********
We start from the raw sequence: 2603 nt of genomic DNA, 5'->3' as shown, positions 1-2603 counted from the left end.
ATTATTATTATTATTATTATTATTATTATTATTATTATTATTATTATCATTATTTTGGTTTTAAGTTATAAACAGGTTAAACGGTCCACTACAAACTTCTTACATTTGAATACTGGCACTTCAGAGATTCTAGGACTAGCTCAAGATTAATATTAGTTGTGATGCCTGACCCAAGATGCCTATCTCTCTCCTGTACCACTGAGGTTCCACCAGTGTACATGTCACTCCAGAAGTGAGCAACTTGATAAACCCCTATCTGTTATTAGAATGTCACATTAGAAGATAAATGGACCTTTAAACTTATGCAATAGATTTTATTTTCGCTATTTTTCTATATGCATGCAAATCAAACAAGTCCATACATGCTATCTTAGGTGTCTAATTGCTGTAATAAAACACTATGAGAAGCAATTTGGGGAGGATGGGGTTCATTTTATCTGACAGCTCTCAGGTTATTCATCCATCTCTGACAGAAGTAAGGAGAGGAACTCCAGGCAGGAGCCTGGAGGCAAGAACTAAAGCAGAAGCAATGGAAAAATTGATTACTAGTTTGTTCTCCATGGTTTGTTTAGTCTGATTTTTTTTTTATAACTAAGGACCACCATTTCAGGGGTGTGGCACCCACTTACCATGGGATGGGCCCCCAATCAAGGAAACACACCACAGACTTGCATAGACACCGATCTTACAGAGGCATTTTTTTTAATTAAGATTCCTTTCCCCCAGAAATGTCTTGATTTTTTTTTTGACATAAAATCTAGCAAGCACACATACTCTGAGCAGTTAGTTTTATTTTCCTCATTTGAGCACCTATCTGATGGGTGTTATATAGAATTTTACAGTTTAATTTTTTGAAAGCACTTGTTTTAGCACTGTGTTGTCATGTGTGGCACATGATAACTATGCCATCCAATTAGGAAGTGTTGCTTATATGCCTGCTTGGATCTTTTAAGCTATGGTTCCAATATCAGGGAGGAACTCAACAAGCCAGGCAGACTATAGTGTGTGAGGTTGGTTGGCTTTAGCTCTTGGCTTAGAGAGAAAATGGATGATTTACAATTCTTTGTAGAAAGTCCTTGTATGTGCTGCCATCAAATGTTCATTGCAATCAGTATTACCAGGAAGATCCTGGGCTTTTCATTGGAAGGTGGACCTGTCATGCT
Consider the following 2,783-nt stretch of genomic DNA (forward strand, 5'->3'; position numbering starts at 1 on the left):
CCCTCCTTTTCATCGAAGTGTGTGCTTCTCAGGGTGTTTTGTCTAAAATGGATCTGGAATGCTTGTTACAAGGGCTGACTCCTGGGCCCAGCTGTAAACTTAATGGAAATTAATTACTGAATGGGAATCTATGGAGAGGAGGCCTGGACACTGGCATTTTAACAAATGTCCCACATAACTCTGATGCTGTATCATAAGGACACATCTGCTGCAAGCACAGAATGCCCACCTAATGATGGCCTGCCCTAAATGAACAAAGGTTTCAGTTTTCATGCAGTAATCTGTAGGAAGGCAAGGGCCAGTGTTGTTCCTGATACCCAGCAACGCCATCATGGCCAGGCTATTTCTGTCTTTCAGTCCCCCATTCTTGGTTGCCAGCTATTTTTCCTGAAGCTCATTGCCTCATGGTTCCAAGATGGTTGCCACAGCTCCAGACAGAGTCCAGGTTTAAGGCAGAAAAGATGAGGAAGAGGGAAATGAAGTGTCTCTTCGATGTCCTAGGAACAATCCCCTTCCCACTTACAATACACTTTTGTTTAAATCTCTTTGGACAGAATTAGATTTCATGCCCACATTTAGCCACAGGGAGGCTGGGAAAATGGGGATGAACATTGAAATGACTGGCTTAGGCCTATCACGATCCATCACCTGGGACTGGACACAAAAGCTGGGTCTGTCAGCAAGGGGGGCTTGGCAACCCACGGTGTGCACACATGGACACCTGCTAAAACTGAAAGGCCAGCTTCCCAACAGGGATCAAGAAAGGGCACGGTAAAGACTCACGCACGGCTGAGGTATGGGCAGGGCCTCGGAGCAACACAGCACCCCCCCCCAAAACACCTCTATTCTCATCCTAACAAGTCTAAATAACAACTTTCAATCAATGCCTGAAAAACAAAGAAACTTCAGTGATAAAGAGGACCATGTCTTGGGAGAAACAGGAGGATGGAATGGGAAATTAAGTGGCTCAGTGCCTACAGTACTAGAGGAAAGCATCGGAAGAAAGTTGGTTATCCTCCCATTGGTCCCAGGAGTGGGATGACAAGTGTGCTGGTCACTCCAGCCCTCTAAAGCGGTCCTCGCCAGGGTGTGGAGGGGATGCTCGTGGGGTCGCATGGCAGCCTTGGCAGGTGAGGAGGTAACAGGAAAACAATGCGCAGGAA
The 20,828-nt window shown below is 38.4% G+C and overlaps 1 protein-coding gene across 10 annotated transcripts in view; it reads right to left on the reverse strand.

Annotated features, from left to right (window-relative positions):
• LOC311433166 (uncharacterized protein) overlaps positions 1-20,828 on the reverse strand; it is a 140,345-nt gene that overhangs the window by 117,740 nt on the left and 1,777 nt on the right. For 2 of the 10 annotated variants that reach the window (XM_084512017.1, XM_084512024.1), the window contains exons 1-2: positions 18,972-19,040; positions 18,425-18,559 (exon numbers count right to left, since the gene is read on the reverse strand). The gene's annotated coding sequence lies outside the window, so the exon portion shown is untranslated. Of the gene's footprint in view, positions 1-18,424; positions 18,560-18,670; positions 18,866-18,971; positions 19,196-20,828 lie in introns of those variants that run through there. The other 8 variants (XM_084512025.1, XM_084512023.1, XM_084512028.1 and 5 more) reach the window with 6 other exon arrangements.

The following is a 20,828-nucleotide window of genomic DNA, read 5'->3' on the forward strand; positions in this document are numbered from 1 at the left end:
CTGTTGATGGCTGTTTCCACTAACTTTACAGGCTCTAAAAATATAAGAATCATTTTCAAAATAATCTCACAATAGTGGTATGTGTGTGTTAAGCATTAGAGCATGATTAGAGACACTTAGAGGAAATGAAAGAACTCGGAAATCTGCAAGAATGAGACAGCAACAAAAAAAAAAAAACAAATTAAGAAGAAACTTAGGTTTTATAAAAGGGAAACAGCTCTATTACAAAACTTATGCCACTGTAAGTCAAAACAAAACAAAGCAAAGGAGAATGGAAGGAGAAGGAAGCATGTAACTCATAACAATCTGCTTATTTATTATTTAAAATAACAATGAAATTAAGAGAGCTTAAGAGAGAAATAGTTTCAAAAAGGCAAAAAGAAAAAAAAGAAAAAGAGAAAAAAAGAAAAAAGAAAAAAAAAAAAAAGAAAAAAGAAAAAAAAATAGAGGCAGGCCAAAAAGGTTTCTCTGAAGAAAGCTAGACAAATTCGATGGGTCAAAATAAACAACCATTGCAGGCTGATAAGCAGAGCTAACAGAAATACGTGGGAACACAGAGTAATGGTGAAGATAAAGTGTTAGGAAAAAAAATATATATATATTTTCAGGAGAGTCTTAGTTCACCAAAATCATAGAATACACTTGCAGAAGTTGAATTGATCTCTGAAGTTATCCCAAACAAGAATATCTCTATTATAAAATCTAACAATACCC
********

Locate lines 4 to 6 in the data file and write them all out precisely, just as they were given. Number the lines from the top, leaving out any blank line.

CCCTCCTTTTCATCGAAGTGTGTGCTTCTCAGGGTGTTTTGTCTAAAATGGATCTGGAATGCTTGTTACAAGGGCTGACTCCTGGGCCCAGCTGTAAACTTAATGGAAATTAATTACTGAATGGGAATCTATGGAGAGGAGGCCTGGACACTGGCATTTTAACAAATGTCCCACATAACTCTGATGCTGTATCATAAGGACACATCTGCTGCAAGCACAGAATGCCCACCTAATGATGGCCTGCCCTAAATGAACAAAGGTTTCAGTTTTCATGCAGTAATCTGTAGGAAGGCAAGGGCCAGTGTTGTTCCTGATACCCAGCAACGCCATCATGGCCAGGCTATTTCTGTCTTTCAGTCCCCCATTCTTGGTTGCCAGCTATTTTTCCTGAAGCTCATTGCCTCATGGTTCCAAGATGGTTGCCACAGCTCCAGACAGAGTCCAGGTTTAAGGCAGAAAAGATGAGGAAGAGGGAAATGAAGTGTCTCTTCGATGTCCTAGGAACAATCCCCTTCCCACTTACAATACACTTTTGTTTAAATCTCTTTGGACAGAATTAGATTTCATGCCCACATTTAGCCACAGGGAGGCTGGGAAAATGGGGATGAACATTGAAATGACTGGCTTAGGCCTATCACGATCCATCACCTGGGACTGGACACAAAAGCTGGGTCTGTCAGCAAGGGGGGCTTGGCAACCCACGGTGTGCACACATGGACACCTGCTAAAACTGAAAGGCCAGCTTCCCAACAGGGATCAAGAAAGGGCACGGTAAAGACTCACGCACGGCTGAGGTATGGGCAGGGCCTCGGAGCAACACAGCACCCCCCCCCAAAACACCTCTATTCTCATCCTAACAAGTCTAAATAACAACTTTCAATCAATGCCTGAAAAACAAAGAAACTTCAGTGATAAAGAGGACCATGTCTTGGGAGAAACAGGAGGATGGAATGGGAAATTAAGTGGCTCAGTGCCTACAGTACTAGAGGAAAGCATCGGAAGAAAGTTGGTTATCCTCCCATTGGTCCCAGGAGTGGGATGACAAGTGTGCTGGTCACTCCAGCCCTCTAAAGCGGTCCTCGCCAGGGTGTGGAGGGGATGCTCGTGGGGTCGCATGGCAGCCTTGGCAGGTGAGGAGGTAACAGGAAAACAATGCGCAGGAA
The 20,828-nt window shown below is 38.4% G+C and overlaps 1 protein-coding gene across 10 annotated transcripts in view; it reads right to left on the reverse strand.

Annotated features, from left to right (window-relative positions):